As a result of a recent workshop on Future Fictions for Near Future Teaching, we have been fortunate enough to receive some of the work emerging from that event by several of the participants.

We present these here, four works imagining, in their own way, the future of the University of Edinburgh. Many thanks to Daphne Loads, JL Williams, David Creighton-Offord, and Anon for contributing their work here.

I’m a Beautician

I’m a beautician.
I studied language beauty for seven years at Edinburgh
I knew as soon as my dissertation sac started to grow
When it was just a little bluish pimple on my forehead, on the left side.
I knew then what I wanted to do.

I suppose I was about 8 when the words started to appear.
Pieces of declensions floating in the blue liquid.
If people came up close they could hear scraps of lamentations.

When I got to that awkward stage, when it was just dangling there,
I kept thinking it was going to burst or drop off.
But if I used a mirror, I could see the strange fragments
Of a bigger picture,
The whole sound.

People always say, it will happen when its’s ready.
But I thought it would never crystallise.

Then three days before I was due to graduate,
It started to change.
It went cloudy, then clear, then as hard as glass
And it came off in my hand.

And then, at graduation
When all the dissertations were piled up,
And they fused together
That sound, the Music of the Spheres

Daphne Loads

there was no time and time itself

don’t we always swallow a little more when the breath massages the spine

here in this classroom there is a notion that the nation exists

grasping toward the past it was the future held the coral chalice up to the light (poor coral whitened as the sea waves unto death)

what you will teach is

you broke that notion with your greedful mining time it was always and anyway

that golden classroom when the light pierced the beaker her glass a trembling concatenation of quantum realities as when the first burning torch was raised as now the first equation which makes light possible always always always is

a whole nation’s notion exists the gulf was crystal when we were kids diving to kiss on the banks of this nymph grotto weighted with tyres now floating polystyrene the green bottles blue bottles clear bottles holding my breath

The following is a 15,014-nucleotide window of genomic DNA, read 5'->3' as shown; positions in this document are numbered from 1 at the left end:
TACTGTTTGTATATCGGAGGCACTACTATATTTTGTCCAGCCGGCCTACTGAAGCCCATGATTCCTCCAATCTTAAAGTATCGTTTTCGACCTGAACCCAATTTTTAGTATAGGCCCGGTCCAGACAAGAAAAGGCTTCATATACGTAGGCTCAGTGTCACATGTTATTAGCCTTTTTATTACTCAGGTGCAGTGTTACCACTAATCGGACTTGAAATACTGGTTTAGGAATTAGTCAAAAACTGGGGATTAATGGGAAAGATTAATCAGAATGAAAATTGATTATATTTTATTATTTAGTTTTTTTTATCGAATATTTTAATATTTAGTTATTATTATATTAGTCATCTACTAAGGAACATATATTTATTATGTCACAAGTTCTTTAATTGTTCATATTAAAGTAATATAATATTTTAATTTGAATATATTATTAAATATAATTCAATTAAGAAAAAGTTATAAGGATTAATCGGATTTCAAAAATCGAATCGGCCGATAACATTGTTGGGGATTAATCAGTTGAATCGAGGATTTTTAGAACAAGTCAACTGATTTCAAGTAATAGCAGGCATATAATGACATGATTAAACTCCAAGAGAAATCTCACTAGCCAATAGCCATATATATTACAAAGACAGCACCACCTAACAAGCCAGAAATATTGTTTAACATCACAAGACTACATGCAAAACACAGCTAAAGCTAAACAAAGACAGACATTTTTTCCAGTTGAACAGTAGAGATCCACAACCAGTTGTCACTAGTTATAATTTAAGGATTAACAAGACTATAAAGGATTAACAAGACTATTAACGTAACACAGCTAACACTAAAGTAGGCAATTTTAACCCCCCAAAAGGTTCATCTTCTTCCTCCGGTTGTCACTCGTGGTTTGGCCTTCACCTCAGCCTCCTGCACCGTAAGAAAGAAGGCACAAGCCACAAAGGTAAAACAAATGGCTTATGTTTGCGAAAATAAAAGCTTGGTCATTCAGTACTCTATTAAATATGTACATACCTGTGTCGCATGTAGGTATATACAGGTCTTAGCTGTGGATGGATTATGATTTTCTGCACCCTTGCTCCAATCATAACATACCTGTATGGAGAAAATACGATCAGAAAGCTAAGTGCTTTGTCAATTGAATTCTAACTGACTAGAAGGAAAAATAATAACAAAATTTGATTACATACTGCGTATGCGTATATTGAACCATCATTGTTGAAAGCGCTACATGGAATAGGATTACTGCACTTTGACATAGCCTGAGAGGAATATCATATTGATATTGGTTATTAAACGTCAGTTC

what you will teach is what you believe

waving flinging the keyboard popping the button on your shirt shining desk pounding wet heads with first person second person third person south against north against east against man against woman against computer against robot i want to lift up without needing any tools

what you will teach is a dream no reality a notion no a nation

holding my breath forever is the same as breathing into the endless utopia of space

you will open your hand and (gold wire diamond glass plastic silver laser)

data is water time is light

JL Williams


The wikitech access lockdown field clicked in as I strolled into the McEwan-examspace™ for my final exam for the Humanidata Googlebasics Bachelors programme. I started to feel the ‘exam pill’ surge, a burning, brain-swelling, actioning sensation and an opening up of memory – a creativity blast designed to optimise exam performance but also – and this cost me a fortune – to bypass the drug checker scan routinely implemented now at the entrance to the McEwan-examspace™.

At the exam consoles it was notable that many students – or their parents – had forked out on the CTD headwear which the Stangoogle analytics team had uncontestably demonstrated, in a paper published the previous month, were effective in boosting exam performance by 32%. This kit costs thousands. The University Enhancement Tribunal just can’t stay ahead of the advances Stangoogle are making in the enhancement space.

Justice, poetry, philosophy and history personificationsclustered on ceiling of the McEwan-examspace™, interspersed by the Googlebasics Centaur logo, as though we – the examinees – needed to remember and respect the privilege associated with being a member of the elite Centaur group of Googlebasic City-Universities. If I can kill this exam, my future as a Humanidata researcher and academic is pretty much in the bag. I click open the exam console and begin to address the question.


Empty Halls:

The room echoed, its emptiness expressed as resonance
The lines of chairs caked in dust and soft sibilance
The hiss of the lone mature student sitting down, the rustle of their bag
As they unpack, connect, buffer, and adjust for lag
They slide their glasses on, insert their ear pieces delicately
As the dark lecture hall now fills with ghosts awakened electronically
Connected now, the space is more illusion than reality
The students flicker in and out, avatars without integrity
False identities configured from vanity
Amalgams of fashion, celebrity, monstrosity
As the loading bar spins they watch the lecturer refresh
“Was she ever human?” They gossip. “Has she ever known flesh?”
Information is imparted, man’s input still audio visual
But with API and SQL this became residual
A habit from a time before we became maths, a time of individuals
As our dying bodies were left behind, our children became virtual
Leaving empty lecture halls and one joker’s faded desk inscription
New man is new algorithm.”

David Creighton-Offord